The U.S.-backed, Saudi-led war and naval blockade in Yemen has sparked a cholera epidemic that has become the largest and fastest-spreading outbreak of the disease in modern world history. There are expected to be a million cases of cholera in Yemen by the end of the year, with at least 600,000 children likely to be affected. The U.S. has been a major backer of the Saudi-led war. But in Washington, opposition to the U.S. support for the Saudi-led war is growing. Lawmakers recently introduced a constitutional resolution to withdraw all U.S. support for the war. In an op-ed for The New York Times, Congressmembers Ro Khanna, Walter Jones and Mark Pocan wrote that they introduced the resolution “in order to help put an end to the suffering of a country approaching 'a famine of biblical proportions.' … We believe that the American people, if presented with the facts of this conflict, will oppose the use of their tax dollars to bomb and starve civilians.” We speak with Ro Khanna, Democratic congressmember from California.
AMY GOODMAN: We begin today’s show in Yemen, where the U.S.-backed, Saudi-led war and naval blockade has sparked a cholera epidemic that’s become the largest and fastest-spreading outbreak of the disease in modern world history. There are expected to be a million cases of cholera in Yemen by the end of the year, with at least 600,000 children likely to be affected. This is UNICEF’s Middle East regional director, Geert Cappelaere.
GEERT CAPPELAERE: Every day we have at least 5,000 to 10,000 newly reported cases throughout the country. That’s unprecedented. But that requires also an unprecedented, massive response from the authorities here, but also from the international community.
AMY GOODMAN: The ongoing U.S.-backed, Saudi-led bombing campaign has killed more than 10,000 civilians, sparked the cholera epidemic by destroying Yemen’s health, water and sanitation systems, and exacerbated a famine that’s left 7 million on the brink of starvation. The Saudi naval blockade has prevented food and medicine from reaching Yemeni civilians.
Saudi Arabia launched its offensive in 2015 to target Houthi rebels currently allied with longtime former leader Ali Abdullah Saleh. The U.S. has been a major backer of the Saudi-led war. Earlier this year, the Senate voted 53 to 47 to approve the sale of $500 million in precision-guided munitions to Saudi Arabia. The vote came just weeks after President Trump traveled to Saudi Arabia in his first foreign trip abroad as president.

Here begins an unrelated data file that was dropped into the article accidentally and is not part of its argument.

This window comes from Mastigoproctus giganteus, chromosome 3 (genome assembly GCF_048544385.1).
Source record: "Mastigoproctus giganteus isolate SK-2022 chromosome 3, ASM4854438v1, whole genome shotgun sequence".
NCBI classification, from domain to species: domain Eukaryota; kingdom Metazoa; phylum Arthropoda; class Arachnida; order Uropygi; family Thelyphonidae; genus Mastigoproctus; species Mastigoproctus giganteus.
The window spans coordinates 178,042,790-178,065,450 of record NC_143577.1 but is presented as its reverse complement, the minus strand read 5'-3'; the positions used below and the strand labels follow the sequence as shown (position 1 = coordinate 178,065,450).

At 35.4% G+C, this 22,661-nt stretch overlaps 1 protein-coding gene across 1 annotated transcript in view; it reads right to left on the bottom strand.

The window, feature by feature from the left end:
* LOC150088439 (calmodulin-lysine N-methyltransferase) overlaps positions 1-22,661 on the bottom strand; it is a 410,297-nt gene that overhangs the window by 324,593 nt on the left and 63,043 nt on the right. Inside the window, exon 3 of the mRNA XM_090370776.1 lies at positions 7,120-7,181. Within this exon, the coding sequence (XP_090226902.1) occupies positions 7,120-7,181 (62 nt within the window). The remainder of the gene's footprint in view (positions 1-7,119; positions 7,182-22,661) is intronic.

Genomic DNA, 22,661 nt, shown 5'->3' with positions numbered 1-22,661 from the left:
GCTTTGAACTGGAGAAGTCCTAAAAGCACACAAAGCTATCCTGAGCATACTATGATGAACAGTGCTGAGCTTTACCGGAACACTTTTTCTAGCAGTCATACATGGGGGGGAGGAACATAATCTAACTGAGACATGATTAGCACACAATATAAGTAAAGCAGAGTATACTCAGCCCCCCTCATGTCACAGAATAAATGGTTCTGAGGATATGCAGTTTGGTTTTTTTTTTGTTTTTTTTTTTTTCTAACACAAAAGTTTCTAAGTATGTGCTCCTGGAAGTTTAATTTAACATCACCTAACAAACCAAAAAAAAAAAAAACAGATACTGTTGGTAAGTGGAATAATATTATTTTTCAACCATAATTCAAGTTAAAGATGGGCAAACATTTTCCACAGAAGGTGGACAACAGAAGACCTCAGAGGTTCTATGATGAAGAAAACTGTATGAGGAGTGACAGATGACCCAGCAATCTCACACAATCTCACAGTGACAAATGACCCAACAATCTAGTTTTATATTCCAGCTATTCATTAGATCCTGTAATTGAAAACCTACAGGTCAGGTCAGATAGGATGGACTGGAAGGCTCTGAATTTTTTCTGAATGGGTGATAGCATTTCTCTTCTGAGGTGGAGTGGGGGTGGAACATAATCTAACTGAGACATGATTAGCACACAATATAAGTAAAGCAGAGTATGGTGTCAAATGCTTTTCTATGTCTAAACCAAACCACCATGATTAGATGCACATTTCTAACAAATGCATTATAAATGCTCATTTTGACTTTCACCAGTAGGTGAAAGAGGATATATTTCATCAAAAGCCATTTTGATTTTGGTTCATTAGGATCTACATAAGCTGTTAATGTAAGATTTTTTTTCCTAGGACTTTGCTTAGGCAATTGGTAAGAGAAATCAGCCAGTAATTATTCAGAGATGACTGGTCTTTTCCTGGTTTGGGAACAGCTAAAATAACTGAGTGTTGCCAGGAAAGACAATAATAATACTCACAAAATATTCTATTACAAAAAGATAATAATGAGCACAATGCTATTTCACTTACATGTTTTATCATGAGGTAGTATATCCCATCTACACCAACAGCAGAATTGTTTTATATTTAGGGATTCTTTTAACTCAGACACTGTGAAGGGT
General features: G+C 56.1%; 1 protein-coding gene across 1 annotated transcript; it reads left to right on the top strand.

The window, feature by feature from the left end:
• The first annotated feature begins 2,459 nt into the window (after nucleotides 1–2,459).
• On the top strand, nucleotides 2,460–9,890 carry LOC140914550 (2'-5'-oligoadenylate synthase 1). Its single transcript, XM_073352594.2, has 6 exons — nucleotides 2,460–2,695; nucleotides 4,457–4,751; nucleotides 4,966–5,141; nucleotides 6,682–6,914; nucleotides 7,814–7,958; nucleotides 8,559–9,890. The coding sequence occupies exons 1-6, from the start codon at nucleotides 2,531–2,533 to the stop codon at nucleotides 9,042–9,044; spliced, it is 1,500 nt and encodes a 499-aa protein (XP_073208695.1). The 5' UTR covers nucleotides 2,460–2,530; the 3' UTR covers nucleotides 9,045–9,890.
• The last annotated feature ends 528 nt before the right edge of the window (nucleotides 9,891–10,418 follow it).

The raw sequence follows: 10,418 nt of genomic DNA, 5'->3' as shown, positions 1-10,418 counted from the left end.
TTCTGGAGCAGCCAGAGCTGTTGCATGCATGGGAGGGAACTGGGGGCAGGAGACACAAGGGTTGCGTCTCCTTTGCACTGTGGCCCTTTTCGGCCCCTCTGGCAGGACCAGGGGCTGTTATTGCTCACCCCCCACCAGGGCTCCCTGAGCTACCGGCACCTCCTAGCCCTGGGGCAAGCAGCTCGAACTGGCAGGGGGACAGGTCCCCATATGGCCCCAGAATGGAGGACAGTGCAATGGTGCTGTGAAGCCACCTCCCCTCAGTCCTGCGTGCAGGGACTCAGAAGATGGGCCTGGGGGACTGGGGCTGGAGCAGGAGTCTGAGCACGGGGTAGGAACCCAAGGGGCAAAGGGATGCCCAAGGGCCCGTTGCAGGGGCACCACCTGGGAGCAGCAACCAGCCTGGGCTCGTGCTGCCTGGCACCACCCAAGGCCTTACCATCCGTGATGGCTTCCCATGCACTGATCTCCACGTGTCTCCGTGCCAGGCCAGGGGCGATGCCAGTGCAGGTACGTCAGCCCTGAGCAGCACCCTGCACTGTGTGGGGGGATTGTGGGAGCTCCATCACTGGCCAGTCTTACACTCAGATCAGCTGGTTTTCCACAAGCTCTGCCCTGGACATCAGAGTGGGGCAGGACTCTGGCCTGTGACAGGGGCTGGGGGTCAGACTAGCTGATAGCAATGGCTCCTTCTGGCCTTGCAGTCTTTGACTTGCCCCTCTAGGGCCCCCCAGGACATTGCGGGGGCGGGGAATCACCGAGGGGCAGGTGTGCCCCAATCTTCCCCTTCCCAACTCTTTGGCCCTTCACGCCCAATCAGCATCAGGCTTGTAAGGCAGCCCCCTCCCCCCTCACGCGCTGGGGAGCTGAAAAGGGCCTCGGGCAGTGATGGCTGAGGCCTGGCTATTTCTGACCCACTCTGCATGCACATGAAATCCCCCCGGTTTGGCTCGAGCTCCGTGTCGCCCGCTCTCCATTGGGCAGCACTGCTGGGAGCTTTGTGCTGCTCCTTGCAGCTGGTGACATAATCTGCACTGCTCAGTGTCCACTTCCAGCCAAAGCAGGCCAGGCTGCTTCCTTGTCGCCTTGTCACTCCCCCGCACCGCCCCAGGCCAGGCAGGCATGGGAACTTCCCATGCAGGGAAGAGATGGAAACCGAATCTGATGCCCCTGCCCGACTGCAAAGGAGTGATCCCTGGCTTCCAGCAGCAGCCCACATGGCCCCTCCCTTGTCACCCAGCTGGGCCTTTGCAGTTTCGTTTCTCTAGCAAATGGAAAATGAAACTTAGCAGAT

But in Washington, opposition to the U.S. support for the Saudi-led war is growing. A surprising number of lawmakers voted against the $500 million weapons deal earlier this year. And now lawmakers have introduced a constitutional resolution to withdraw all U.S. support for the war. In an op-ed piece for The New York Times, California Congressmember Ro Khanna, North Carolina Congressman Walter Jones,and Wisconsin Congressman Mark Pocan write they introduced the resolution, quote, “in order to help put an end to the suffering of a country approaching 'a famine of biblical proportions.' … We believe that the American people, if presented with the facts of this conflict, will oppose the use of their tax dollars to bomb and starve civilians,” unquote.
Well, to talk more about opposition to the U.S.-backed war in Yemen, we go to Palo Alto, California, to speak with Ro Khanna, Democratic congressmember from California, co-author of that New York Times piece headlined “Stop the Unconstitutional War in Yemen.”
Congressmember Khanna, welcome to Democracy Now! What are you demanding right now? Explain the scope, the gravity of the crisis in Yemen.
REP. RO KHANNA: Well, thank you for calling attention to this issue, because it needs far more attention in the media. As you mentioned, there is a humanitarian crisis in Yemen. There is an outbreak of cholera of unprecedented numbers, almost a million people who are going to be affected, a famine of a nearly 7 million Yemenis. Citizens aren’t getting basic food. They aren’t getting sanitation. And it’s because of the Saudi campaign. And, unfortunately, we have been aiding Saudi Arabia. We have been fueling the Saudi—refueling Saudi planes. We’ve been assisting Saudi Arabia with targeting. And none of this has been approved by the United States Congress. So we invoked the War Powers Resolution, which says, very simply, Congress needs to vote on our actions in Yemen. And we hope both Republicans and Democrats will vote to stop our assistance to Saudi Arabia in a campaign that has violated human rights.
AMY GOODMAN: What exactly would that mean? Stopping arms sales to Saudi Arabia?
REP. RO KHANNA: That would mean, very clearly, that we should not be, in any way, refueling Saudi planes. If we were—if we stop refueling these Saudi planes, it would make it much harder for Saudi Arabia to bomb civilians in Yemen. It means we should stop coordinating with Saudi Arabia in targeting any civilians. Now, I asked Secretary Mattis, on the House Armed Services Committee, whether we were still doing these things, and he said that we are not. But up 'til recent reports, there was activity of our refueling or our assisting in targeting. And we want to make it very, very clear, going forward, that this should not continue. And that's what this resolution would do.
AMY GOODMAN: Earlier this month, a U.N. report said 683 children in Yemen were killed or injured by the Saudi-led coalition in 2016. Amnesty International and other rights groups criticized the U.N. report for underplaying the role of the Saudi-led coalition in human rights violations in Yemen, while Saudi Arabia rejected the findings as “inaccurate and misleading.” This is Saudi Arabia’s ambassador to the U.N., Abdallah al-Mouallimi.